Vice President Dr. Mahamadu Bawumia has denied allegations by the opposition National Democratic Congress (NDC) that the governing New Patriotic Party intentionally closed down some nine indigenous banks during the financial sector clean-up.
As part of the banking sector clean-up, the Bank of Ghana (BoG) revoked the licences of nine universal banks, 347 microfinance companies of which 155 had already ceased operations, 39 microcredit companies or money lenders, 15 savings and loans companies, eight finance house companies, and two non-bank financial institutions.
Some critics including the NDC accused the NDC of witch-hunt in the collapse of some of the banks.
But speaking at the government’s town hall meeting at Kumasi on Tuesday, Dr Bawumia insisted that the indigenous banks were collapsed because they were involved in fraudulent activities.
“They [the NDC] are telling the people of Ghana that they would have kept the indigenous institutions alive even after they had found that they had obtained their licenses in some cases based on false and non-existent capital or after it became obvious that they have siphoned off depositors’ funds and the liquidity support that the Bank of Ghana had provided those institutions. Is their idea of an indigenous financial sector one that is characterized by fraud or unlawful activities?” he questioned.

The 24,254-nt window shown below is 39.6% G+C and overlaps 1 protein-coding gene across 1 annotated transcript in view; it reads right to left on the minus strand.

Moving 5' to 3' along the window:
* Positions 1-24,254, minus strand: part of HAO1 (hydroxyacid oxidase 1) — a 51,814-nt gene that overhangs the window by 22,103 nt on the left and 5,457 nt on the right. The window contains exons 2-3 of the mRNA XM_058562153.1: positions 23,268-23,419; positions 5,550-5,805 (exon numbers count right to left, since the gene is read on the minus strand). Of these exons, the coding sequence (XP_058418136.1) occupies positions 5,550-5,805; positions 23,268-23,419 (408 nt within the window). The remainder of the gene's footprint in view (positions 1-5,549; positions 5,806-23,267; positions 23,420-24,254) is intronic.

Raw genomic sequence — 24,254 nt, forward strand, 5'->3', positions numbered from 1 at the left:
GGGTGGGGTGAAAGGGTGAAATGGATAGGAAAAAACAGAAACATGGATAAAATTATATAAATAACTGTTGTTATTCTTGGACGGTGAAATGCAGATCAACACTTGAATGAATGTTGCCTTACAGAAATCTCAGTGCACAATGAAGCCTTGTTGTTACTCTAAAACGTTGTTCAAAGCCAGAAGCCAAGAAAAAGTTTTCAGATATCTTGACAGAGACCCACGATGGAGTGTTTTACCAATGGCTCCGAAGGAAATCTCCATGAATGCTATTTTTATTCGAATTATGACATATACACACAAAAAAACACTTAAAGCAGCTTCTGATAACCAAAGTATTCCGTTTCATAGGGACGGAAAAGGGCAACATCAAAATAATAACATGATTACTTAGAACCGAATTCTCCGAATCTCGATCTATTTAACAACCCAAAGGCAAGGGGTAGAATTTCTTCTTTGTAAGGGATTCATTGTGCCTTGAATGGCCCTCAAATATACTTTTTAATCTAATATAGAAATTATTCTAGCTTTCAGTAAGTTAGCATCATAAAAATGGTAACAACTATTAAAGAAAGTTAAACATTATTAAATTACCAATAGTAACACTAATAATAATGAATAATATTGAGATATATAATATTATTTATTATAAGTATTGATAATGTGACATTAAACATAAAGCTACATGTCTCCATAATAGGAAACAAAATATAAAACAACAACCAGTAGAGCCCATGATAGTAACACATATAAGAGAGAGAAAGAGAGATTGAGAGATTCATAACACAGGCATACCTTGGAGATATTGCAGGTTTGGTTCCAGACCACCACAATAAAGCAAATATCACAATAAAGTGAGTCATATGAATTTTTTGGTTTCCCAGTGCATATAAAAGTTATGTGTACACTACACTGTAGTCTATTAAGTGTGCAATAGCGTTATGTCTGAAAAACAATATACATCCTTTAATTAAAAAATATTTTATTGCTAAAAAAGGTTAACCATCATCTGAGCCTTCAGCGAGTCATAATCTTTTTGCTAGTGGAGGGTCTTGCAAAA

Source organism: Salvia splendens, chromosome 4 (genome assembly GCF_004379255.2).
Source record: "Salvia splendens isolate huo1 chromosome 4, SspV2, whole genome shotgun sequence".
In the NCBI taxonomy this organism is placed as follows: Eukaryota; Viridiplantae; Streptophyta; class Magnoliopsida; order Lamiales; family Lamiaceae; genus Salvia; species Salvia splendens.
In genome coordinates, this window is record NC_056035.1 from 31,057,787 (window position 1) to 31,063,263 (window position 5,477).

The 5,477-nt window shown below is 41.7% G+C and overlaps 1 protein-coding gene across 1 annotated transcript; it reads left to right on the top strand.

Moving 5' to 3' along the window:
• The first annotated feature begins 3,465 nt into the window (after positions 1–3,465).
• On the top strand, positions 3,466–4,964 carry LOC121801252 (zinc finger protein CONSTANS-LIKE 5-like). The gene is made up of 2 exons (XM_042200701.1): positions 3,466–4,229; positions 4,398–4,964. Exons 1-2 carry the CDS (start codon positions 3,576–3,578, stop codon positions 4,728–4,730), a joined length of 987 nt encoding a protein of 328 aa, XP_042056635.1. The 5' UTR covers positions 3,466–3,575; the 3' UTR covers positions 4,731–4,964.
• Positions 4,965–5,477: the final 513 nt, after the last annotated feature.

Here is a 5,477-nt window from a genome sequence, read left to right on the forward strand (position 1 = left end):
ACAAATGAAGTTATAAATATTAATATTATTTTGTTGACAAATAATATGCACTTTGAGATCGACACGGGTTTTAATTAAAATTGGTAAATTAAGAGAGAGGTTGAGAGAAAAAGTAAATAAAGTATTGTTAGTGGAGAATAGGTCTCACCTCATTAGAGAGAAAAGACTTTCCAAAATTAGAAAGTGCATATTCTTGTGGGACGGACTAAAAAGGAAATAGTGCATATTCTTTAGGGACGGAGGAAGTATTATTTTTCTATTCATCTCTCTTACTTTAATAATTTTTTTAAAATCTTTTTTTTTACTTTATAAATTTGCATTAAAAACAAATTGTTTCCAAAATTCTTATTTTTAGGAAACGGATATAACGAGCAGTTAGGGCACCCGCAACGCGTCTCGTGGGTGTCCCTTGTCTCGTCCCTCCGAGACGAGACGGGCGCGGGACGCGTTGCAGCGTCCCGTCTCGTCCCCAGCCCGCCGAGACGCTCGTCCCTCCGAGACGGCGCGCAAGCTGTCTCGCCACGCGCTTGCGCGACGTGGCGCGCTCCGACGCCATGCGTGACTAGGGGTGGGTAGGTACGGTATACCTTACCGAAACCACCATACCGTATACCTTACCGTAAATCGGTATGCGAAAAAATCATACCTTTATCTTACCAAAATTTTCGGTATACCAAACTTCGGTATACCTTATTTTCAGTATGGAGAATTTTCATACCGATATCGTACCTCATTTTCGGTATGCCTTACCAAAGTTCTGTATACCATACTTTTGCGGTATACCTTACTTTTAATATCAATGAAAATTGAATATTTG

“A lot of these banks were engaged in fraudulent practices and poor corporate governance and therefore the Bank of Ghana had to take action against them. We cannot say simply because you are indigenous banks, we should allow you to collapse the entire banking system. Nobody takes any pleasure in revoking the license of any institution. It is important to note that all the nine indigenous banks that were closed were to a large extent taken over by two Ghanaian indigenous banks; GBC and CBG. So we are ensuring stronger Ghanaian ownership in the banking sector. Let us note that no bank was closed only on account of not meeting the minimum capital requirement of GHS400million. There were other matters that resulted in the closure.”
Collapse of indigenous banks
On August 14, 2017, the BoG in its press statement announced its approval for the takeover of two indigenous banks, UT Bank and Capital Bank by the Ghana Commercial Bank (GCB).
BoG cited the insolvency of the banks in question, as the major reason for the revocation of their operating licenses.
Consequently, to protect customers, the licenses of the banks were revoked under a Purchase and Assumption transaction with GCB.
Roughly after a year later, on August 1, 2018, the BoG again announced the consolidation of five indigenous banks to form a new bank called the Consolidated Bank Ghana Limited.
The five collapsed banks included Unibank Ghana, Royal bank, Beige bank, Sovereign Bank and Construction bank.
Mahama criticizes clean-up
On the back of this, former President John Dramani Mahama described the revocation of licenses of the financial institutions in the country as harsh and extreme.
Addressing Ghanaians in a Facebook live video interaction, Mr Mahama explained that his government had seen signs that some of the banks were struggling but instead of closing them down, they rather decided to give them a policy and monetary support as well as time to recover.
“When we were in government, the red flag was being waved in the banking sector so we started the processes for bringing things back on track. Unfortunately, we left office before all those measures put in place could crystallise but a new government came to power and I don’t know whether they panicked or whatever happened but certainly the route they took was extreme. It was harsh and I think they have created more harm than they have solved,” he stated.
He further added that he would work to restore the sector if he is voted into power.